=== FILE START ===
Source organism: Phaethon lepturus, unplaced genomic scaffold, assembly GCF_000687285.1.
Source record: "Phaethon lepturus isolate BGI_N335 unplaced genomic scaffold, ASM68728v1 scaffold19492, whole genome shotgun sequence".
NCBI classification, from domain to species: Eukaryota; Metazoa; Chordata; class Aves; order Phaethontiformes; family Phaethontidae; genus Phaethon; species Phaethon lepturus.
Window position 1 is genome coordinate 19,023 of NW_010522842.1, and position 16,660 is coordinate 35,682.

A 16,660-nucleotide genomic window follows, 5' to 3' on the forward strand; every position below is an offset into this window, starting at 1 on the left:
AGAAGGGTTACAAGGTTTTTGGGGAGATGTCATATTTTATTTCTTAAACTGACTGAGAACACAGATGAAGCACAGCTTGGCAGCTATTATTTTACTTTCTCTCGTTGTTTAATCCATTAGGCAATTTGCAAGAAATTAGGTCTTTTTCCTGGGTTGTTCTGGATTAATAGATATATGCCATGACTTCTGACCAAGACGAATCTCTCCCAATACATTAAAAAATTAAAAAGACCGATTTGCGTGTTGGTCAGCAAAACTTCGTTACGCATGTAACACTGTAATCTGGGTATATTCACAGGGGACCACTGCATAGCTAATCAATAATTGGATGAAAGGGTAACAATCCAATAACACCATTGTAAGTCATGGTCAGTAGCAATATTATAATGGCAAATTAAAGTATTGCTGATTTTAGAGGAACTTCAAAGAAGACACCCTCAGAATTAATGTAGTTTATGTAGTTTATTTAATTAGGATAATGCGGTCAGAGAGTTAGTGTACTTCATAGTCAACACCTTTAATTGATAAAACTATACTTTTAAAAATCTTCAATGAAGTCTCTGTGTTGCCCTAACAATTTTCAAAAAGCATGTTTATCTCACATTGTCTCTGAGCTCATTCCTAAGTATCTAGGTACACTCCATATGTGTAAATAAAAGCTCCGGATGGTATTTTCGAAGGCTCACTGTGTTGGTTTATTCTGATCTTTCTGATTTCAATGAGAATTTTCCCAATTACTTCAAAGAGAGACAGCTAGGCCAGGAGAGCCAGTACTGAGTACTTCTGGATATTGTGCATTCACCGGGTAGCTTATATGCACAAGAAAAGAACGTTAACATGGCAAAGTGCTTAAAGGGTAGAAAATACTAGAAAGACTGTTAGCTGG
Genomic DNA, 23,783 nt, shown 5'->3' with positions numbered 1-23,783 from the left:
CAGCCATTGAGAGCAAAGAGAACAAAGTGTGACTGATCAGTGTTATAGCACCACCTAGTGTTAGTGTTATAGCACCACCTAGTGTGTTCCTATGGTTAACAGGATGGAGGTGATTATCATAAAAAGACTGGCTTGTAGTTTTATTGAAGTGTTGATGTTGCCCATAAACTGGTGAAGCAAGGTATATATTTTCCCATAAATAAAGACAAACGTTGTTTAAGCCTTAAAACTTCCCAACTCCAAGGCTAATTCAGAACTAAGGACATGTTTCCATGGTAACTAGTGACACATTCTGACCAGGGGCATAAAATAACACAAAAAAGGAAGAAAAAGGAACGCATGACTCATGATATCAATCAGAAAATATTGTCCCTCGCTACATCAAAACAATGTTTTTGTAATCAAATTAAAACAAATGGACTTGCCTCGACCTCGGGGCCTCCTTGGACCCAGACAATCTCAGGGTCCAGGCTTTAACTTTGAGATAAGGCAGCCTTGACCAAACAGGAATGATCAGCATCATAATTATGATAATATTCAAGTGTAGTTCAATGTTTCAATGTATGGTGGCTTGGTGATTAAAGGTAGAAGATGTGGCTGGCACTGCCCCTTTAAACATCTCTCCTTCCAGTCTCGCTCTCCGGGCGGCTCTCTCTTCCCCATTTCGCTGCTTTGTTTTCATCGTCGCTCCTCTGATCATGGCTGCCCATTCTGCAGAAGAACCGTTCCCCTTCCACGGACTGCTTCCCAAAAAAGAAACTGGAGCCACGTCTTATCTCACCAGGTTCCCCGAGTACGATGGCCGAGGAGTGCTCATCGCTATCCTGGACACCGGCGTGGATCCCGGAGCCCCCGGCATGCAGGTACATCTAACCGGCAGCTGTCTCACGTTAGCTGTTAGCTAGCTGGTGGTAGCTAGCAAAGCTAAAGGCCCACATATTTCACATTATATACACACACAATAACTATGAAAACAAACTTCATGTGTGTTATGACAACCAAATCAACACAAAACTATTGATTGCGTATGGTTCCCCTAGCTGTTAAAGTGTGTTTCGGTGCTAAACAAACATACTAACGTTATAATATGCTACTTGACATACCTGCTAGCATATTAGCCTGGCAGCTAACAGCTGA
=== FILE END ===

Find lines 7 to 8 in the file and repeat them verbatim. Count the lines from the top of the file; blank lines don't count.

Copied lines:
Genomic DNA, 23,783 nt, shown 5'->3' with positions numbered 1-23,783 from the left:
CAGCCATTGAGAGCAAAGAGAACAAAGTGTGACTGATCAGTGTTATAGCACCACCTAGTGTTAGTGTTATAGCACCACCTAGTGTGTTCCTATGGTTAACAGGATGGAGGTGATTATCATAAAAAGACTGGCTTGTAGTTTTATTGAAGTGTTGATGTTGCCCATAAACTGGTGAAGCAAGGTATATATTTTCCCATAAATAAAGACAAACGTTGTTTAAGCCTTAAAACTTCCCAACTCCAAGGCTAATTCAGAACTAAGGACATGTTTCCATGGTAACTAGTGACACATTCTGACCAGGGGCATAAAATAACACAAAAAAGGAAGAAAAAGGAACGCATGACTCATGATATCAATCAGAAAATATTGTCCCTCGCTACATCAAAACAATGTTTTTGTAATCAAATTAAAACAAATGGACTTGCCTCGACCTCGGGGCCTCCTTGGACCCAGACAATCTCAGGGTCCAGGCTTTAACTTTGAGATAAGGCAGCCTTGACCAAACAGGAATGATCAGCATCATAATTATGATAATATTCAAGTGTAGTTCAATGTTTCAATGTATGGTGGCTTGGTGATTAAAGGTAGAAGATGTGGCTGGCACTGCCCCTTTAAACATCTCTCCTTCCAGTCTCGCTCTCCGGGCGGCTCTCTCTTCCCCATTTCGCTGCTTTGTTTTCATCGTCGCTCCTCTGATCATGGCTGCCCATTCTGCAGAAGAACCGTTCCCCTTCCACGGACTGCTTCCCAAAAAAGAAACTGGAGCCACGTCTTATCTCACCAGGTTCCCCGAGTACGATGGCCGAGGAGTGCTCATCGCTATCCTGGACACCGGCGTGGATCCCGGAGCCCCCGGCATGCAGGTACATCTAACCGGCAGCTGTCTCACGTTAGCTGTTAGCTAGCTGGTGGTAGCTAGCAAAGCTAAAGGCCCACATATTTCACATTATATACACACACAATAACTATGAAAACAAACTTCATGTGTGTTATGACAACCAAATCAACACAAAACTATTGATTGCGTATGGTTCCCCTAGCTGTTAAAGTGTGTTTCGGTGCTAAACAAACATACTAACGTTATAATATGCTACTTGACATACCTGCTAGCATATTAGCCTGGCAGCTAACAGCTGA